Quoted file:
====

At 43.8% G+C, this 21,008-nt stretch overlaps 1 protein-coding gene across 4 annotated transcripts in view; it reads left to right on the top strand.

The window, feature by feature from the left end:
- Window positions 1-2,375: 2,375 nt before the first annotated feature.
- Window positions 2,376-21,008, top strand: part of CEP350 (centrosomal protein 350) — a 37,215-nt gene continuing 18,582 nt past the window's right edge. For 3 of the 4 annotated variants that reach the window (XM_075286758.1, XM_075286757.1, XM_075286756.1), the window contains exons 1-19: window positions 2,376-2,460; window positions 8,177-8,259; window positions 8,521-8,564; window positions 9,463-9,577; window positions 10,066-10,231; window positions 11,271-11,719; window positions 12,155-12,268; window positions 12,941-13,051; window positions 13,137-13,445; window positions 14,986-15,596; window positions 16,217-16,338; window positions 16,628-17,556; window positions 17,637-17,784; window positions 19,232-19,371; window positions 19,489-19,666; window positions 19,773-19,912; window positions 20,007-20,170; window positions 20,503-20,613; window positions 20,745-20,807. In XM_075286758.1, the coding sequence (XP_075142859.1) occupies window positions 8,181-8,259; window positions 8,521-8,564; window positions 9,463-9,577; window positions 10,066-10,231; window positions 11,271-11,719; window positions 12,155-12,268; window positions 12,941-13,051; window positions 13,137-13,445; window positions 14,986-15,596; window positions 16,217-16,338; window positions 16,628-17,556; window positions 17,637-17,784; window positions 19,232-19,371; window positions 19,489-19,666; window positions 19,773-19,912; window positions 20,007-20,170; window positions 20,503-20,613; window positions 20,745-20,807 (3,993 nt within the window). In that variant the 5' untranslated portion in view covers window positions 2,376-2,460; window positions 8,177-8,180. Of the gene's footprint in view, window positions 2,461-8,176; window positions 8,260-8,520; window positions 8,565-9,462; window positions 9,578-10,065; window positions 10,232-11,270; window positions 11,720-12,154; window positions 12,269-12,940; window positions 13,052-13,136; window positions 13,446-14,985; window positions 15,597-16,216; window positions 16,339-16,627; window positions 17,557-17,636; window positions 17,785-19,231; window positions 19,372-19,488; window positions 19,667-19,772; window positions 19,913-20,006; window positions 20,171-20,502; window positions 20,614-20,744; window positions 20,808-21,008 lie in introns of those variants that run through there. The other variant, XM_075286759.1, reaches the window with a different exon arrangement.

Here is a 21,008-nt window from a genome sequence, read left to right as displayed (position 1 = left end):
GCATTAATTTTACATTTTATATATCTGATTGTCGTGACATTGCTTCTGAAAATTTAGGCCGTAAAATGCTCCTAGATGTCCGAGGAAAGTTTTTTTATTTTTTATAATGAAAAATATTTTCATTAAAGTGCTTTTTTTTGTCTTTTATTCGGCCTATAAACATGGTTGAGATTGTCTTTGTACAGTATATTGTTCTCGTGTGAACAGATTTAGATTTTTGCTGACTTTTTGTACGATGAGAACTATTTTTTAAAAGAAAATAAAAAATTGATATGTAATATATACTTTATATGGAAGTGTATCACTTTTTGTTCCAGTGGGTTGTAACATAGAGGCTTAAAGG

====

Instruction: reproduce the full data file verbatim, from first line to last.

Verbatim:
At 43.8% G+C, this 21,008-nt stretch overlaps 1 protein-coding gene across 4 annotated transcripts in view; it reads left to right on the top strand.

The window, feature by feature from the left end:
- Window positions 1-2,375: 2,375 nt before the first annotated feature.
- Window positions 2,376-21,008, top strand: part of CEP350 (centrosomal protein 350) — a 37,215-nt gene continuing 18,582 nt past the window's right edge. For 3 of the 4 annotated variants that reach the window (XM_075286758.1, XM_075286757.1, XM_075286756.1), the window contains exons 1-19: window positions 2,376-2,460; window positions 8,177-8,259; window positions 8,521-8,564; window positions 9,463-9,577; window positions 10,066-10,231; window positions 11,271-11,719; window positions 12,155-12,268; window positions 12,941-13,051; window positions 13,137-13,445; window positions 14,986-15,596; window positions 16,217-16,338; window positions 16,628-17,556; window positions 17,637-17,784; window positions 19,232-19,371; window positions 19,489-19,666; window positions 19,773-19,912; window positions 20,007-20,170; window positions 20,503-20,613; window positions 20,745-20,807. In XM_075286758.1, the coding sequence (XP_075142859.1) occupies window positions 8,181-8,259; window positions 8,521-8,564; window positions 9,463-9,577; window positions 10,066-10,231; window positions 11,271-11,719; window positions 12,155-12,268; window positions 12,941-13,051; window positions 13,137-13,445; window positions 14,986-15,596; window positions 16,217-16,338; window positions 16,628-17,556; window positions 17,637-17,784; window positions 19,232-19,371; window positions 19,489-19,666; window positions 19,773-19,912; window positions 20,007-20,170; window positions 20,503-20,613; window positions 20,745-20,807 (3,993 nt within the window). In that variant the 5' untranslated portion in view covers window positions 2,376-2,460; window positions 8,177-8,180. Of the gene's footprint in view, window positions 2,461-8,176; window positions 8,260-8,520; window positions 8,565-9,462; window positions 9,578-10,065; window positions 10,232-11,270; window positions 11,720-12,154; window positions 12,269-12,940; window positions 13,052-13,136; window positions 13,446-14,985; window positions 15,597-16,216; window positions 16,339-16,627; window positions 17,557-17,636; window positions 17,785-19,231; window positions 19,372-19,488; window positions 19,667-19,772; window positions 19,913-20,006; window positions 20,171-20,502; window positions 20,614-20,744; window positions 20,808-21,008 lie in introns of those variants that run through there. The other variant, XM_075286759.1, reaches the window with a different exon arrangement.

Here is a 21,008-nt window from a genome sequence, read left to right as displayed (position 1 = left end):
GCATTAATTTTACATTTTATATATCTGATTGTCGTGACATTGCTTCTGAAAATTTAGGCCGTAAAATGCTCCTAGATGTCCGAGGAAAGTTTTTTTATTTTTTATAATGAAAAATATTTTCATTAAAGTGCTTTTTTTTGTCTTTTATTCGGCCTATAAACATGGTTGAGATTGTCTTTGTACAGTATATTGTTCTCGTGTGAACAGATTTAGATTTTTGCTGACTTTTTGTACGATGAGAACTATTTTTTAAAAGAAAATAAAAAATTGATATGTAATATATACTTTATATGGAAGTGTATCACTTTTTGTTCCAGTGGGTTGTAACATAGAGGCTTAAAGG